Alexis had taken a quick shower and was dressed, with her hair still wet and twisted up in butterfly clip. I had put out a few sticks of butter in the last half hour to soften, and was still in my cover-up. We had made sure the kids stayed out of the pool after eating. I don't know how true the urban legend was that you'd get a cramp if you went swimming less than forty-five minutes after eating, but we were careful and didn't let anybody in the pool for an hour. Castle and Ben were in the pool with the kids, watching them, we were in the kitchen.

"Thanks for helping me with this. Where's the cake mix?" Alexis asked, washing her hands in the sink.

"I never use cake mix. We're making my mom's recipe."

"You never told me you knew how to bake."

"I loved baking when I was a kid! Mom loved making pancakes and waffles for me every Sunday for brunch. And when I was five, we used to make banana bread and pumpkin bread and cookies together. And we'd make cakes a few times a year just because. And for birthdays. Dad's favorite was German Chocolate. We don't have the ingredients for that one, though."

"So you instead chose a life of crime-fighting instead of baking?" she joked.

I shook my head. "By the time I was twelve, I was too cool for baking. But I never forgot the vanilla cake recipe from my grandmother's recipe box. My Grandma was the one that was married to a magician. They did my birthday every year, and it was Grandma who helped my mother make my cake, and it was my Grandpa who did his magic act. Oh, I loved it." I started shaking out three cups of cake flour into a measuring cup as Alexis hefted the Kitchen Aide mixer from under the cabinet.

"That's really sweet," Alexis admitted, plugging it in. "And all this time I've been giving Lily expensive themed parties from Party City. This year, she wants One Direction. Ugh, I get so sick of their music."

"Can you take those two sticks of butter and cream them?" I asked. "And then put in a cup of sugar and blend them."

"So this is an old Houghton family recipe?" Alexis asked.

"Yes. And I'm passing it on to you."

"That's kind of nice," she admitted. "Thanks. Let me write it down."

"Okay. The next ingredient is baking powder."

"That's different from baking soda, right?"

"Yes, much, much different!" I got out the vanilla and almond extract bottles. "You don't bake much, do you?"

"Not much for all that sugar," Alexis admitted. "I'm trying to keep Lily and Jack away from sugar. Refined sugar, at least. Dad let me have too much of it when I was a kid."

I showed her the ingredients and repeated them from memory so she could write them down. When we got out the muffin tins, I showed her how to create the right shortening and flour concoction to grease the pan with so that the cupcakes would fall right out. I taught her how to make Mom's buttercream icing with the remaining sticks of butter and shortening and powdered sugar, with a dash of coffee creamer and almond extract. A bittersweet memory was nagging me though. "Once the cupcakes are baked, we need to put them in the freezer. It's easier to ice frozen cakes than it is ones that have just cooled off."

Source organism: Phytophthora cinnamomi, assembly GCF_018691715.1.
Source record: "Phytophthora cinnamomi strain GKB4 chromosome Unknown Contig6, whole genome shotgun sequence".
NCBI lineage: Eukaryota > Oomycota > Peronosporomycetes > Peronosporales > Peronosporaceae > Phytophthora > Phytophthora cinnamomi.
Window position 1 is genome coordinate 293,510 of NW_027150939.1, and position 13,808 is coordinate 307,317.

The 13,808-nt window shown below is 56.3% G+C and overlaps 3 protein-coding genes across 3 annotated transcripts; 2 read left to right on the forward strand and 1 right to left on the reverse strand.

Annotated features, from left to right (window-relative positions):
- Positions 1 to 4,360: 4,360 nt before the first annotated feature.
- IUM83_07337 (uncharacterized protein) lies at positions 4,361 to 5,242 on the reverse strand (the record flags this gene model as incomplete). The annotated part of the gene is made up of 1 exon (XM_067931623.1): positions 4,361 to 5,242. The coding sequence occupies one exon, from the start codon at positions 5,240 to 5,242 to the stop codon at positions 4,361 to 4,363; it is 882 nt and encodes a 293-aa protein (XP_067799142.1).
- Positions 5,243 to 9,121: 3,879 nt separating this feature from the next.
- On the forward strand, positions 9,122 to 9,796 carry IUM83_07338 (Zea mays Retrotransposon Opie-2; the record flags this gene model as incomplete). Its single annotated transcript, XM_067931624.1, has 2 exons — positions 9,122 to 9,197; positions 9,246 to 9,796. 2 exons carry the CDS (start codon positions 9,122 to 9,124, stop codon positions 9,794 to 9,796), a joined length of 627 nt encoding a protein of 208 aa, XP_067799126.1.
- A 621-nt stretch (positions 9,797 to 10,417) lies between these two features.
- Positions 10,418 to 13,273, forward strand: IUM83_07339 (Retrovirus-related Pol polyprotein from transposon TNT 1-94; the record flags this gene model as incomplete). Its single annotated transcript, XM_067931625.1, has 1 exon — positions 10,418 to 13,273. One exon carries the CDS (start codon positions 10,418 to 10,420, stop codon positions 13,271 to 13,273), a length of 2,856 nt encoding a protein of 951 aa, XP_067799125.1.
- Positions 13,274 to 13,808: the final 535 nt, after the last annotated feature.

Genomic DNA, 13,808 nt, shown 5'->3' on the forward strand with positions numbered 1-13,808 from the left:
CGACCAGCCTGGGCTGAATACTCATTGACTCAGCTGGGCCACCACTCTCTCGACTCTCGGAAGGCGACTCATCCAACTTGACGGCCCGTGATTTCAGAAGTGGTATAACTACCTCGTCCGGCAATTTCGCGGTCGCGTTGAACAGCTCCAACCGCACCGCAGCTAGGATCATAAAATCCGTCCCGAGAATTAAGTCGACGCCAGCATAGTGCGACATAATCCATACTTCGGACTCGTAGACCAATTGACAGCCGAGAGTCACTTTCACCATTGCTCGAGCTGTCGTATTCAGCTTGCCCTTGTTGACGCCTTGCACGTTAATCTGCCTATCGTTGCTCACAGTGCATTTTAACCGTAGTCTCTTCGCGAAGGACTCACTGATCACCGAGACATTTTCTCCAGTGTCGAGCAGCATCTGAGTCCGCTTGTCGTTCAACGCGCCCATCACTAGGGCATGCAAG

"You know a lot."

"I guess I do."

Once we put the little cakes into the freezer, Alexis and I went through marinating the pork roast and the vegetables for dinner. Dinner was our job now that Castle had gotten lunch taken care of. We made yeast rolls as well, putting the dough in the pantry, covered with a dish cloth, to rise.

"You seem kind of sad," Alexis noted, getting the frozen cupcakes out.

"I'm just remembering the last time my mother made this for me," I said. "But I love spending time with you. Even if we are making dinner, so stereotypically."

"Ben's making breakfast, don't forget!" she said. "Was it your nineteenth birthday?"

"The last time my mother baked a cake for me? Yeah. I was too cool for a family birthday," I said, picking up one of the cupcakes and a frosting-swathed spoon. "I wanted to go out and party with my friends. And I did." I sighed and carefully iced the cake. "You know, I lost my mother's recipe box when my apartment was bombed."

"Oh!" Alexis cried. "That's awful!"

I nodded. "She begged me to go to dinner with her my dad, she was going to make a cake for me. My boyfriend was invited, but there was a concert in the Village, and I wanted to go with him. The next day, I flew back to Stanford. See, I was home on Fall Break, and so were all my friends. My parents barely saw me. I made them put it off until the next break, and they made reservations at my favorite restaurant, and Mom made the cake. Dad was going to bring it and we were going to meet there. Mom was coming from work…"

"She never made it, did she?"